Posts tagged “interior”

ChittahChattah Quickies

Cross-sectional Chocolate [Edible Geography] – Here’s food science framed as both a structural design and experience design problem. See many delicious pictures at the original link.

Chocolate bar designers work with a limited repertoire of ingredients (nuts, crisped rice, chocolate, biscuit, coconut, nougat, and caramel), manipulated through technological innovation (enrobing, extruding, and moulding machines), to develop a wonderful variety of creamy, crunchy, tongue-coating creations.

Sometimes the design challenge is practical, as the Twix cross-section allows us to appreciate. The thin layer of chocolate between the shortbread finger and the caramel topping acts as architectural insulation, preventing water migrating from the caramel into the shortbread and softening it.

The Baby Ruth and 100 Grand bars demonstrate variations on the idea of a crispy/crunchy exterior surrounding a smooth interior, while the Oh Henry! and Snickers bars mix nuts with caramel above a smoother, denser layer of fudge or nougat, with the whole ensemble enrobed in a thin chocolate coating. The Lion bar combines both approaches, embedding a filled Kit-Kat-style wafer inside a 100 Grand exterior, turducken-style.

Mouth-feel, texture, taste, and even shareability are among the aspects of consumer experience that can be engineered through permutations of the basic chocolate bar template. The snap-off wafers of a Kit-Kat encourage more leisurely, social consumption, for example, while the interior chewiness of a Snickers creates a perception of satisfaction that the exterior crunch of a 100 Grand bar could never match.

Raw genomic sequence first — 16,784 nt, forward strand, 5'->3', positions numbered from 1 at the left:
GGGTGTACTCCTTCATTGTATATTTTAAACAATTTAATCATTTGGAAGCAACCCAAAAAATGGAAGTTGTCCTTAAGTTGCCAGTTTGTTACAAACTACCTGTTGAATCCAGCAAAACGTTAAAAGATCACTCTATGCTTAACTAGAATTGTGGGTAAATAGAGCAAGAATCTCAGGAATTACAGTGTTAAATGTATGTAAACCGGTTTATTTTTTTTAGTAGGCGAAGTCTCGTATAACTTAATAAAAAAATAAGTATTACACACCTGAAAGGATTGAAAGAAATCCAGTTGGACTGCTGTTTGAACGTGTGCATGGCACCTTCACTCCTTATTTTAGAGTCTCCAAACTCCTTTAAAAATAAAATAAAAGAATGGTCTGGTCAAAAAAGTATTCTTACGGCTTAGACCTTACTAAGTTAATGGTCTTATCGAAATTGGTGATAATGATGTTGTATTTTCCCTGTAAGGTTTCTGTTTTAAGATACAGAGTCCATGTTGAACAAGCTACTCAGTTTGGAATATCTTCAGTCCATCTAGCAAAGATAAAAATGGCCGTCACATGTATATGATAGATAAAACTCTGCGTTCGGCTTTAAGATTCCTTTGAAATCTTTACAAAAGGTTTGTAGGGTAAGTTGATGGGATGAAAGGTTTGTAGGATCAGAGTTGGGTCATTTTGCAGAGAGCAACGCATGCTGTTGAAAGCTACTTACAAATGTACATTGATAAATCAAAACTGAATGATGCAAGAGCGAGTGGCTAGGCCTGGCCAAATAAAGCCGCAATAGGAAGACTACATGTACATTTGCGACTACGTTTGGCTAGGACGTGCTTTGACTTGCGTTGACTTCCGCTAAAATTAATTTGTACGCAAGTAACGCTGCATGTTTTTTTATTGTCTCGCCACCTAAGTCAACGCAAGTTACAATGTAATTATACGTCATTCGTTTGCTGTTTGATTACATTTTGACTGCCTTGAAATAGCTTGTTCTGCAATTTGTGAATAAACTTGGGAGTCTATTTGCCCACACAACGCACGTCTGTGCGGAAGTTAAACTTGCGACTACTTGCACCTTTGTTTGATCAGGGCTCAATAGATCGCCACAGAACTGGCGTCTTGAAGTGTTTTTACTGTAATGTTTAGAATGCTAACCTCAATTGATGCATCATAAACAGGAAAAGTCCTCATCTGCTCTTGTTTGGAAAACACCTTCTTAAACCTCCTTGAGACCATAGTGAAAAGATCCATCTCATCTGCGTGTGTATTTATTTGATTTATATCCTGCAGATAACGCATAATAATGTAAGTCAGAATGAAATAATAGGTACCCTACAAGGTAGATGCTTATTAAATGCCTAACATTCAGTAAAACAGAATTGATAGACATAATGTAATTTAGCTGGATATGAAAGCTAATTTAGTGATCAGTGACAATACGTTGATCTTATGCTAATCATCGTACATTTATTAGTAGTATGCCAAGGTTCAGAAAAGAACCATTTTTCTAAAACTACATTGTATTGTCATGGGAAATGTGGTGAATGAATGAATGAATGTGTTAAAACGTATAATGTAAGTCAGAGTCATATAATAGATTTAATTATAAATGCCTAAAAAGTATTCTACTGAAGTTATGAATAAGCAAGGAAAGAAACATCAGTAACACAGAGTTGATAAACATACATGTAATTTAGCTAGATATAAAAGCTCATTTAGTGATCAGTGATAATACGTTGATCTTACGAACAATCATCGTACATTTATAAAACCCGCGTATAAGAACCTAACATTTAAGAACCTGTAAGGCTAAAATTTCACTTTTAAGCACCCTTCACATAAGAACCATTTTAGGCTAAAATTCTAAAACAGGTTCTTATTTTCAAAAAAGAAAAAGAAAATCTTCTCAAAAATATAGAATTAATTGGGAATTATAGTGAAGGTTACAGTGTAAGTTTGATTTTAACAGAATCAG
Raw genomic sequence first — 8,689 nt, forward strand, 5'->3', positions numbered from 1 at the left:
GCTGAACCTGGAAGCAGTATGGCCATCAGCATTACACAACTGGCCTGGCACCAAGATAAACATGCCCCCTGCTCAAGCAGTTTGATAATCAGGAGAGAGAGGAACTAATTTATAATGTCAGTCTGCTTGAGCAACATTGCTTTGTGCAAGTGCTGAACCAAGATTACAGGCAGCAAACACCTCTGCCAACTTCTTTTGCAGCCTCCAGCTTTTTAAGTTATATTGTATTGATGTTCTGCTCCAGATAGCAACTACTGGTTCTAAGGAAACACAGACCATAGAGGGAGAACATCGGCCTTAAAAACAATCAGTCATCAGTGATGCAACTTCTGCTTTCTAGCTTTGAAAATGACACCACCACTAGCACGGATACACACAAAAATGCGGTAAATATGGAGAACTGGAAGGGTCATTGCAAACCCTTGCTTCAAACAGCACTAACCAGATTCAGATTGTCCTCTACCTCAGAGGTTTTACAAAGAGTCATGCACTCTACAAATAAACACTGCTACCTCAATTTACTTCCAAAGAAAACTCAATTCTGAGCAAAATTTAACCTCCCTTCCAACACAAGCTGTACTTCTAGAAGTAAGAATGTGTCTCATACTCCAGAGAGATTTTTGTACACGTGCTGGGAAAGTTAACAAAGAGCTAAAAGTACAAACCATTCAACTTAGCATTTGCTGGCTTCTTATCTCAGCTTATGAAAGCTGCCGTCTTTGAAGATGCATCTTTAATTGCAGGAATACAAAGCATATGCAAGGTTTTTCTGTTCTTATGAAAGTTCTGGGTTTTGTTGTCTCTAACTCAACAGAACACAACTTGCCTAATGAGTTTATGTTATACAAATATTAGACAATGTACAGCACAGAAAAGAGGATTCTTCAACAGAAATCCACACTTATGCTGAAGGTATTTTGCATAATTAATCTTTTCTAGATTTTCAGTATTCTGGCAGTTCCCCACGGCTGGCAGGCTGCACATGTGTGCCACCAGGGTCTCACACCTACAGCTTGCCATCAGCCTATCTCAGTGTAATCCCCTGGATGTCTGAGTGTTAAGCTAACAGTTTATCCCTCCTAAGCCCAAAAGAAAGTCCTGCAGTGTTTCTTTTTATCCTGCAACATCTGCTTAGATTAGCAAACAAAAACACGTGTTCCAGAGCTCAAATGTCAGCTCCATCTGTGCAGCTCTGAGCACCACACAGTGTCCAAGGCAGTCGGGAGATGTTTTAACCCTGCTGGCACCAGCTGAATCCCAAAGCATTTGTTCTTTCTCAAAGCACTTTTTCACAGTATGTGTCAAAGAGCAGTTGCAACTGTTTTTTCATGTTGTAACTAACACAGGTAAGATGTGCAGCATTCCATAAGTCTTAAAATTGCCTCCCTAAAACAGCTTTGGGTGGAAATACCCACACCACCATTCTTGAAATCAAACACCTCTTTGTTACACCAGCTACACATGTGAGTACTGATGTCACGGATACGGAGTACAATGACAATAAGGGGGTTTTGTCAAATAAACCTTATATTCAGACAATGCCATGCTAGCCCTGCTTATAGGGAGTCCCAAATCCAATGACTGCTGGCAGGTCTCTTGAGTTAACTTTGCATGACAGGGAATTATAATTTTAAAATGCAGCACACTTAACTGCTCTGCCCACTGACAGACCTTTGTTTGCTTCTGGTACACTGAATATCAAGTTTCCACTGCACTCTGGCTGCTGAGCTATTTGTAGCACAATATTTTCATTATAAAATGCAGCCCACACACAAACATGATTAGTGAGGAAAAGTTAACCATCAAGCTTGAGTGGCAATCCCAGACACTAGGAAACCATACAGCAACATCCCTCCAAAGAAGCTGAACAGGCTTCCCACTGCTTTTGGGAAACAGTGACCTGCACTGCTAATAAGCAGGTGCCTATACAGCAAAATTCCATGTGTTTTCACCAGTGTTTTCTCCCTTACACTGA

Renovating Ronald Redux

The McDonald’s redesign is getting some more attention in blogland. A really powerful rant (even if you don’t support all the points) comes from the consistently acerbic Marginal Utility

So having abetted the atomization of American society, undermining traditional rituals of eating that once fostered polite society and turning food into on-the-go fuel, McDonald’s now wants to present the simulacrum of what it helped destroy, an ambiotronic environment in which the semblance of civility is exhibited for maximum marketing appeal. It wants to cater to the illusion that people have time to hang out, that people enjoy being in public with strangers, that its own food is something to be savored rather than inhaled on the run. The corporation can subsidize a few people hogging the comfy chairs and watching the TVs in order to give its bread-and-butter customers – the harried single people in a hurry – a warm, fuzzy feeling about what they are about to eat, as if a Big Mac can give them access to the laid-back linger-zone life by proxy. But most people, McDonald’s knows, don’t really want to linger. Rest assured, regardless of the redesign, the heart of McDonald’s will remain as hard a plastic as ever.


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